Smolny in 1995, Part 2. How I Didn’t Meet Putin

Boris’ part in this Smolny project was installing the software Dr. Conrad was trying to sell. And my part was, as usual, writing the user’s manual. In this case, it was more like a persuasive essay. I had to present a use case and show how this software will make the life of the City clerks easier.

I remember how I was inventing the names and ages of people and their addresses. But the most memorable were the letters I was scanning. Scanning was a very new thing then, at least in Russia, even the copying machines were rare. And I was given a whole bunch of real people’s paper letters to Smolny. And I read them while scanning. I can’t recall any particular case or any particular problem from these letters, but the overall impression was desperate. You could hear people crying, searching for words that would be convincing enough, pleading for help, from necessary surgery to pensions being delayed, to broken heating pipes. I could not help but think how the City clerks can read such letters and put them aside. I knew that all these letters were not processed yet, and some of them were dated two-three months before the day I was reading them.

The other part of my information gathering was interviewing the heads of different departments to identify their document flow needs. I was going then to incorporate these findings into my persuasive essay. Half of the time, I spoke not to the department heads, but somebody else, they would ask to talk to me. I was that slim girl in the white blouse and black slacks, looking way younger than my thirty-two, and most of the officials were very friendly with me and tried their best to help. The lady from the Department of information, responsible for the project, would call ahead to all of the departments, and she would also give me heads up about the people I will be talking to.

Putin was the head of one of the departments. I do not even remember what the official name of that Department was, but she said: well, that is a former Organizational Bureau. She was referring to one of the structures of the City Committee of the Communist Party. And I remember how she said: Oh, Putin is something. Putin is a “dark horse.”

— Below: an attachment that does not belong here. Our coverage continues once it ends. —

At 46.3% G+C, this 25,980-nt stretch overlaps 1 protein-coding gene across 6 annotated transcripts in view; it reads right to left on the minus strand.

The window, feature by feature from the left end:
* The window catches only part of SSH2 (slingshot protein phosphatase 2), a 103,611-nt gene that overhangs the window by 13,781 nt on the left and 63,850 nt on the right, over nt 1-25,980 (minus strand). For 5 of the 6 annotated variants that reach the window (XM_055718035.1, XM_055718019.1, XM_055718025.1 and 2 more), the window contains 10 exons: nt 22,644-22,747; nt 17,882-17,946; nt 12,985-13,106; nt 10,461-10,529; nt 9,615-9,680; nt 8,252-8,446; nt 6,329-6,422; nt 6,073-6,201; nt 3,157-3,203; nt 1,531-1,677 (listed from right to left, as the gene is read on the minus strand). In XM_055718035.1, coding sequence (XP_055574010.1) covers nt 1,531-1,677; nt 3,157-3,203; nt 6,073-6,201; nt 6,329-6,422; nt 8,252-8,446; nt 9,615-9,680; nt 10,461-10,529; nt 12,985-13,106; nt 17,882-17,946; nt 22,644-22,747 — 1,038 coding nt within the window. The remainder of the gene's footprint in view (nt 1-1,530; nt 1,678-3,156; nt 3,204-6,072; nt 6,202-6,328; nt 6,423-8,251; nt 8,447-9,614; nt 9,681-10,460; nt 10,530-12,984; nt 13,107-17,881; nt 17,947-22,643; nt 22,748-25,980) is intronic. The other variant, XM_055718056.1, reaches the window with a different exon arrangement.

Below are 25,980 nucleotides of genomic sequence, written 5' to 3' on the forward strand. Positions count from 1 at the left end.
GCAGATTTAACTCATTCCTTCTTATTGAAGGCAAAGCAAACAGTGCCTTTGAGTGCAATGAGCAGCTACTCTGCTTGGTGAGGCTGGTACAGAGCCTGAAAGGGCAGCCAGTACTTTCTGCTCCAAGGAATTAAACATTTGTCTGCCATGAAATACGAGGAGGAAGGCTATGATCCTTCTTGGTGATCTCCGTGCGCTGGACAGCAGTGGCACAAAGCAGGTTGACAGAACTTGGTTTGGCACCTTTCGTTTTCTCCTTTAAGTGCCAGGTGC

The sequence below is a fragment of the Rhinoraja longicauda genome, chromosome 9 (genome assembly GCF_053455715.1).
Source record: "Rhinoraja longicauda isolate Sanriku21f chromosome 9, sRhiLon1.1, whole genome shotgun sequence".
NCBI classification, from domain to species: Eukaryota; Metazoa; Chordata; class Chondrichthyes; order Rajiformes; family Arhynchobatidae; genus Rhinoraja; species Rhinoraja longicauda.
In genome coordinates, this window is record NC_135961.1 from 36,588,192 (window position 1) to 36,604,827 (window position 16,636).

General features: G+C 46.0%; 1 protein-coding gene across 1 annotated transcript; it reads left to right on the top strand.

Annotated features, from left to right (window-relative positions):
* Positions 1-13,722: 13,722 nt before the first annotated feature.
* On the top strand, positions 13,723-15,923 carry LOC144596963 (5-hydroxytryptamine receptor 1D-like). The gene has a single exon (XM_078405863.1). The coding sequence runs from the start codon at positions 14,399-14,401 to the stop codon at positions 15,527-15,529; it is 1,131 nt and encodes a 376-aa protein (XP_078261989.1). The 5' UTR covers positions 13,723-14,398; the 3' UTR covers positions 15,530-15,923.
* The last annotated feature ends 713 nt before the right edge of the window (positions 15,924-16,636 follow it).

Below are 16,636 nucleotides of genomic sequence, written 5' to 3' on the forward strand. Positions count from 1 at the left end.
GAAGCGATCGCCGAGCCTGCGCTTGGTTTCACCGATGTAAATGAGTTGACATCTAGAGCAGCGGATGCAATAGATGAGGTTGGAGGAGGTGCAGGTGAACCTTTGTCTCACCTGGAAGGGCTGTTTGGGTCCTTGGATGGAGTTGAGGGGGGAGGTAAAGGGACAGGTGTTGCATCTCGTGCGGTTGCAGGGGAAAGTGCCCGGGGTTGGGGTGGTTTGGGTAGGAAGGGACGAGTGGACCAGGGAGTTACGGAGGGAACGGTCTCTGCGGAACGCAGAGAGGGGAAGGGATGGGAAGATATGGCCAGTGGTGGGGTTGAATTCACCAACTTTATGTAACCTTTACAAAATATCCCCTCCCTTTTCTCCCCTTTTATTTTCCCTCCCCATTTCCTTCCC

It sounded very strange to me because back then, we knew the names of most of the City leaders, people in charge of the City finances and industry, and research, and education. They were very visible; they were on television, and when I was in Smolny, I could always recognize them when they were passing by or getting in and out of the cars. However, I never heard the name “Putin.”

So, I went to that “former Orgbureau,” and although they were notified ahead that I am coming, they would not let me in. Putin’s secretary (I still vividly remember how she looked) got off her desk and quickly approached me so that I won’t come any further. She started to yell at me, why I am walking around and asking questions, and it’s none of my business to know what they are doing, and they are not going to talk to anybody.

Once again, the name Putin meant nothing to me back then, and the only reason I remember both the name and the episode is that nobody else reacted in that manner. I was crushed (because I could not complete my assignment), and puzzled, and didn’t know what to make out of it.

At the end, I completed my work, and Dr. Conrad asked me to give a presentation to the representatives of different departments to demonstrate all the advantages of the new system. I do not remember how the story ended. He might have succeeded in selling his system, and then it would remain unused. Or he might not. I remember that he was trying once again to delay his payments to me, and I was furious, and after I called him several times, we met for lunch. One more time (the last time :)), we had this “cinematographic” Italian quarrel. Honestly, before I met Dr. Conrad and some of his business partners, I was sure that such yelling happens only in Italian movies. He yelled. I yelled. We both gestures dramatically. I got my money, and he said he would never hire me again, and I said – good! Indeed, that was the last time, and I do not know what happened to him after that.

My historical posts are being published in random order. Please refer to the page Hettie’s timeline to find where exactly each post belongs, and what was before and after.

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